Putin backs First Deputy PM Medvedev for president
10/12/2007 17:03 (Recasts, adds details throughout, Putin quote, analysts' comments)
MOSCOW, December 10 (RIA Novosti) - First Deputy Prime Minister Dmitry Medvedev's candidature for Russian president was backed by Vladimir Putin on Monday.
Following months of speculation over who could assume the presidency next year, Putin said on national television: "I have known Dmitry Medvedev well for over 17 years, and I completely and fully support his candidature."
State Duma Speaker Boris Gryzlov, who also heads the ruling United Russia party, said four pro-Kremlin parties had put forward Medvedev's nomination.
"We would like to nominate the candidate that we all support. This is First Deputy Prime Minister Dmitry Medvedev," Gryzlov told a meeting between the president and the leaders of United Russia, A Just Russia, the Agrarian Party and Civil Force.
Medvedev, 42, chairs the board of Russia's state-controlled natural gas monopoly Gazprom and is overseeing an ambitious multi-billion-dollar "national project" to improve living standards in the country. In view of Putin's high popularity rating and full support of most of the legislature, his backing of the nomination is likely to guarantee Medvedev the presidency.
Putin, who is forbidden from seeking a third consecutive term as president next year, said the backing of four parties for a single candidate at the March 2 election meant there was a realistic chance of building a stable government in Russia.
Medvedev will be formally nominated as presidential candidate at a United Russia congress on December 17, Gryzlov said.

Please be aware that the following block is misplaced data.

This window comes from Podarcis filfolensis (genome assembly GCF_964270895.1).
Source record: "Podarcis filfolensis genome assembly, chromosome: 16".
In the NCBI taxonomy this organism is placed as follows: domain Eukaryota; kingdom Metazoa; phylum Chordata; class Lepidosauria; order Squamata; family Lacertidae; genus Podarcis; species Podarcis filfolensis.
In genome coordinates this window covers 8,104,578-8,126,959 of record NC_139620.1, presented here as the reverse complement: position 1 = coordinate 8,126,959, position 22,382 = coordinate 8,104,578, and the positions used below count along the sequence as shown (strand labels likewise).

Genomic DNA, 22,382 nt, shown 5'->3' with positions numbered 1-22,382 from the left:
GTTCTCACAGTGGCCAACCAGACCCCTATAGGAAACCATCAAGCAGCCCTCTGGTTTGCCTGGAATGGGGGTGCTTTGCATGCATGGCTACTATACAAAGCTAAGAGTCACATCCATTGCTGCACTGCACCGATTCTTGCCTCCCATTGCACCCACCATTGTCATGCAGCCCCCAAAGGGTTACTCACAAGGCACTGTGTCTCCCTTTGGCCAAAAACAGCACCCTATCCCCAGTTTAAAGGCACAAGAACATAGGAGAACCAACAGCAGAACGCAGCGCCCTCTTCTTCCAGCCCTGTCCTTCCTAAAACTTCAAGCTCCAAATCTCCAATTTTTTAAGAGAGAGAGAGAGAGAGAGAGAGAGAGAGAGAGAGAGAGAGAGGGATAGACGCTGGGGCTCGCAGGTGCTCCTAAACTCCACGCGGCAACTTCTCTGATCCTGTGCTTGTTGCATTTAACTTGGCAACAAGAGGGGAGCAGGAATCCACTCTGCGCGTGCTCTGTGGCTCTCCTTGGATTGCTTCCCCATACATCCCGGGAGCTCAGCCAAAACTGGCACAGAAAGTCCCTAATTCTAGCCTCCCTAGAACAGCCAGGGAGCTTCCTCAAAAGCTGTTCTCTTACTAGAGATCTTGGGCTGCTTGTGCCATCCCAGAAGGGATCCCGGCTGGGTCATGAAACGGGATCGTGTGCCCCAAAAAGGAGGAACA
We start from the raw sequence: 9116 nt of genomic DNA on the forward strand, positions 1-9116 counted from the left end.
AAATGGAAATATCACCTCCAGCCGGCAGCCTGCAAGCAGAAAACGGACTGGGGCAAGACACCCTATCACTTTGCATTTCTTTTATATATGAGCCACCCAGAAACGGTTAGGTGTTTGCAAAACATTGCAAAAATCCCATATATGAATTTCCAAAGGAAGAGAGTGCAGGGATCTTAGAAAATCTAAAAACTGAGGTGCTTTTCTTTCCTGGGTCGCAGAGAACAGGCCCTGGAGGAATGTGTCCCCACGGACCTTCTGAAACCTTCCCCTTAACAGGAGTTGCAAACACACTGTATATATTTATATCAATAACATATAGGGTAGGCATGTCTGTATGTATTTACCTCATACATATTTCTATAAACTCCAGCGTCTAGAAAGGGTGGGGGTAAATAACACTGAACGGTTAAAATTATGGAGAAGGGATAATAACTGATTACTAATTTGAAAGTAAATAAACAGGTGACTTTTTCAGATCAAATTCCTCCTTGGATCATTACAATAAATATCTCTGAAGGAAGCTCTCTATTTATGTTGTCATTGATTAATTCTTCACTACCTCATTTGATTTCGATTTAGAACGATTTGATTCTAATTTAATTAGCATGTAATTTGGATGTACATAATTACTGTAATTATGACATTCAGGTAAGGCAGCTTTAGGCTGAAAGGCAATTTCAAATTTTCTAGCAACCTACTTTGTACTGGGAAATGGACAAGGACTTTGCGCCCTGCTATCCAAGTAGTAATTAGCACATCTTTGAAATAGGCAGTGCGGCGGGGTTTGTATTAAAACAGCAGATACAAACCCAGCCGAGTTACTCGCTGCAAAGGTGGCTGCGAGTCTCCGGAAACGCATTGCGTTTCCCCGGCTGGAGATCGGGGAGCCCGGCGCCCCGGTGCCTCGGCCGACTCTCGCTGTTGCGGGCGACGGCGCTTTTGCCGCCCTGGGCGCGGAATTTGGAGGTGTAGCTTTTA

Medvedev, a trained lawyer, worked under Putin in the early 1990s in the mayor's office of St. Petersburg, the president's home town. He is widely seen as a pro-business moderate, in contrast to another first deputy premier who had been widely tipped for the presidency, ex-defense minister Sergei Ivanov, 54. Prime Minister Viktor Zubkov, 66, was also seen as a possible contender.
"This is positive news for the market as the most liberal of the three possible presidential candidates was approved," Yaroslav Lisovolik, a senior Deutsche Bank economics analyst, said. "The liberal aspect of Putin's economic policy can be preserved if Medvedev becomes president."
He also said that under Medvedev Russia would pursue a policy of integration into the global economy.
Echoing the statement, an economist at Russian brokerage Troika Dialog said the news would encourage investment in the country. Anton Struchevsky said Medvedev was seen as a liberal, unlike Ivanov, an ex-KGB 'silovik' treated with apprehension by Western countries.
However an analyst with Trust investment bank, Yevgeny Nadorshin, said Medvedev's appointment would not influence the investment climate in Russia, and that there was in fact little difference between the candidates.
Russia's stock market welcomed the news. The Russian Trading System (RTS) index rallied 1.14% to a new high of 2311.81 as of 2:30 p.m. Moscow time. The Moscow Interbank Currency Exchange (MICEX) gained 1.19% to 1936.14.
Medvedev moved to Moscow in 1999, when he was appointed acting deputy chief of President Putin's staff. He also headed the president's campaign headquarters in the run-up to the 2000 election. In 2003, he became chief of the presidential administration and retained the post until November 2005, when he was appointed first deputy prime minister.
Putin, while saying he will not violate the Constitution and remain in the Kremlin for a third term, has pledged to retain influence in Russian politics. Various theories have been circulated in domestic and international media as to what position the popular president could opt for after the polls next year.
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